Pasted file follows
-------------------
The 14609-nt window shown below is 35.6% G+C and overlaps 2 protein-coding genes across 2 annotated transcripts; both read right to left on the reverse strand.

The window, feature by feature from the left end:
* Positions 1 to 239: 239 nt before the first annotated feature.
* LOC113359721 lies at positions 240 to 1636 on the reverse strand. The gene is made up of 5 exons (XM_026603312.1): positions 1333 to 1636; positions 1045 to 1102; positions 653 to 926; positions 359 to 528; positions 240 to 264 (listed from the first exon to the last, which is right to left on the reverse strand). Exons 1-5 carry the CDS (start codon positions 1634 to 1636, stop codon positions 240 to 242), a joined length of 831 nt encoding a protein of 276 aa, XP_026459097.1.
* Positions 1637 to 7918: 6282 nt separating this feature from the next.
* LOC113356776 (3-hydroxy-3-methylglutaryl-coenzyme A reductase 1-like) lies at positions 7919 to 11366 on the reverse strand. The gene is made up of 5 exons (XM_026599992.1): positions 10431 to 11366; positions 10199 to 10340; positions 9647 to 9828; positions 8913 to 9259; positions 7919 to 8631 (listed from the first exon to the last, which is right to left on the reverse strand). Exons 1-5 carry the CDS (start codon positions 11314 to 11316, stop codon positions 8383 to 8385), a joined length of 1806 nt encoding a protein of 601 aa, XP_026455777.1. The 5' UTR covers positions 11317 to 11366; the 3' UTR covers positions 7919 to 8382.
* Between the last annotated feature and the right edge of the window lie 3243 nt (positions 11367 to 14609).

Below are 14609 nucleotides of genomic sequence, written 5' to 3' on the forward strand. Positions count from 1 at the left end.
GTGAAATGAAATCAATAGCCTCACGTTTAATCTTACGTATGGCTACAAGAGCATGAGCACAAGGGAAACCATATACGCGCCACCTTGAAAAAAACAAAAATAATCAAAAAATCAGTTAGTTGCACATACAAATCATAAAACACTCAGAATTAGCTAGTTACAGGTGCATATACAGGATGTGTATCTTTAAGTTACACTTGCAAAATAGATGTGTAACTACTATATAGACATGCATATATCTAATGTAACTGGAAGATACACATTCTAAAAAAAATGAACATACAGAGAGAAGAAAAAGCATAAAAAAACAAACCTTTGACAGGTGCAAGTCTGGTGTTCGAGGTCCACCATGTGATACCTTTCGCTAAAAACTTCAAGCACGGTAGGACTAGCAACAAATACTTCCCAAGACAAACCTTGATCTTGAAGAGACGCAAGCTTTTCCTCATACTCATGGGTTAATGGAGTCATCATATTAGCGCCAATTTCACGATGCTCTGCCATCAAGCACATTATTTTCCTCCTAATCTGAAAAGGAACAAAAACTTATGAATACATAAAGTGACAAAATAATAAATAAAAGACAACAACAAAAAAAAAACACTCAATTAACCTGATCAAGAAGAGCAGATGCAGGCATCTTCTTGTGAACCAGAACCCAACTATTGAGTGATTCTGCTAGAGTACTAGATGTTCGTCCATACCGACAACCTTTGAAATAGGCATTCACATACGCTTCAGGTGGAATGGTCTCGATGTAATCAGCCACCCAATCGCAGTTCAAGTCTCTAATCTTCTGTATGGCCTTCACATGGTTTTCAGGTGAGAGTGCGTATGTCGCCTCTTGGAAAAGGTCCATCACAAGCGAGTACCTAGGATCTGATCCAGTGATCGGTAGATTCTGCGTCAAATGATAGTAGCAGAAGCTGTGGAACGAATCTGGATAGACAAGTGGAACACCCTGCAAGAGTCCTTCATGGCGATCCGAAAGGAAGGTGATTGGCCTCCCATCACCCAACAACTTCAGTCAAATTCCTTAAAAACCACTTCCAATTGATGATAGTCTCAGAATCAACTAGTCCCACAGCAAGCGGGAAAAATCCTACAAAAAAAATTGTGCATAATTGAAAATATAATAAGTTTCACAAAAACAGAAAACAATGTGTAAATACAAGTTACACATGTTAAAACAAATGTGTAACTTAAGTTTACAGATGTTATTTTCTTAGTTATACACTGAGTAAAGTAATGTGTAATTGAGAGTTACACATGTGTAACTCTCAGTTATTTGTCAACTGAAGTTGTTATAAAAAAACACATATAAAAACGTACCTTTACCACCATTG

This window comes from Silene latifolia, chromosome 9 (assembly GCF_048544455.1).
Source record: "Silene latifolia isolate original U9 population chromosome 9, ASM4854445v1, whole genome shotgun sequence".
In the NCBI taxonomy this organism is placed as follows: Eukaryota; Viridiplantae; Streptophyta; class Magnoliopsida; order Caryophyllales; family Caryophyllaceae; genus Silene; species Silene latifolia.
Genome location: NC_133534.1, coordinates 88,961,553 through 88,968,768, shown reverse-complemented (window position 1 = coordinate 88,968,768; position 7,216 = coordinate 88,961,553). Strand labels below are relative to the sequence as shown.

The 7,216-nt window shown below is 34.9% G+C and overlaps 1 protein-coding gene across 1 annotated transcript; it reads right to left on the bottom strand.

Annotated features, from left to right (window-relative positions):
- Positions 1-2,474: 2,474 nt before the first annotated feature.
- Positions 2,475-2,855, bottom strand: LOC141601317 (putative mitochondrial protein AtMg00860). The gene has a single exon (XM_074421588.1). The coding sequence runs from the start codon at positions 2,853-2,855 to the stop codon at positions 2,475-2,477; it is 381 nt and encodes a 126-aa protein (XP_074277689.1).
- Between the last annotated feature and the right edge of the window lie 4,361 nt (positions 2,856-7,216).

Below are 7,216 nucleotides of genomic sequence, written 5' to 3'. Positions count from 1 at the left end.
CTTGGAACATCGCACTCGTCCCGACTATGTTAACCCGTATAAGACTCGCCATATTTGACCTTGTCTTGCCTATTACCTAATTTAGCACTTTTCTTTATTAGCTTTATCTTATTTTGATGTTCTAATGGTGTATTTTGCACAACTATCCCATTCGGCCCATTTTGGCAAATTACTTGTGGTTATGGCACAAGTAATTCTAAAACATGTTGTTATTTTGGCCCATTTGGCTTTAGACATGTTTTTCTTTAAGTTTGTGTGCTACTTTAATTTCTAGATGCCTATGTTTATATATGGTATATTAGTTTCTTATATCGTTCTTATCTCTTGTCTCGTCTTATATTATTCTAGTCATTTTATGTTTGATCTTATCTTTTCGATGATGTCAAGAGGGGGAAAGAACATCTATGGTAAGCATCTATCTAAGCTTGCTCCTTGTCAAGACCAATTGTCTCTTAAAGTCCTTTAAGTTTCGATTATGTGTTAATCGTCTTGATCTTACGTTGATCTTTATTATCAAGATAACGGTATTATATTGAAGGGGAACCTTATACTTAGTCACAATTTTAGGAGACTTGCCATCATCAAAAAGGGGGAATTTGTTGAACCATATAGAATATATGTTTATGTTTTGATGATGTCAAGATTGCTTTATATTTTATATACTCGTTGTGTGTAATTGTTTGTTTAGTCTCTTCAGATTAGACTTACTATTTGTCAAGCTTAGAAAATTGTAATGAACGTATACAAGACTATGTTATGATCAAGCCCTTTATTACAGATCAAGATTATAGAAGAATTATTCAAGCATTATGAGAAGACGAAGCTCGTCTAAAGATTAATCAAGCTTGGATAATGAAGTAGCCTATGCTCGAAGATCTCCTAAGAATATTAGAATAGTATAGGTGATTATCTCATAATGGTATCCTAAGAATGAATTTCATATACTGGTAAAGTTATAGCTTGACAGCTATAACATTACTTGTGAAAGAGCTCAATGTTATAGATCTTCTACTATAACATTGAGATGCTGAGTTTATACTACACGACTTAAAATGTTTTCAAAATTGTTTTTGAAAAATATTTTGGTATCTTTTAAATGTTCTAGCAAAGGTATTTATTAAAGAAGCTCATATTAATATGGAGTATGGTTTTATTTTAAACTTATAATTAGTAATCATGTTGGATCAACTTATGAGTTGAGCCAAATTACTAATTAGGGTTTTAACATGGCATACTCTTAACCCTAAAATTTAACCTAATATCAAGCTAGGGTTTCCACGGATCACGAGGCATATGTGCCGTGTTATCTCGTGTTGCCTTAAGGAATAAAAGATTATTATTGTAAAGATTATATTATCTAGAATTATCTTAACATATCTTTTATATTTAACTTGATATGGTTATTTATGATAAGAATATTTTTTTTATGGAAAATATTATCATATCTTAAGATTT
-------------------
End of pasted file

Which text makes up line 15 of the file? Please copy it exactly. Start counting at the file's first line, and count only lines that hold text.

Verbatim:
Annotated features, from left to right (window-relative positions):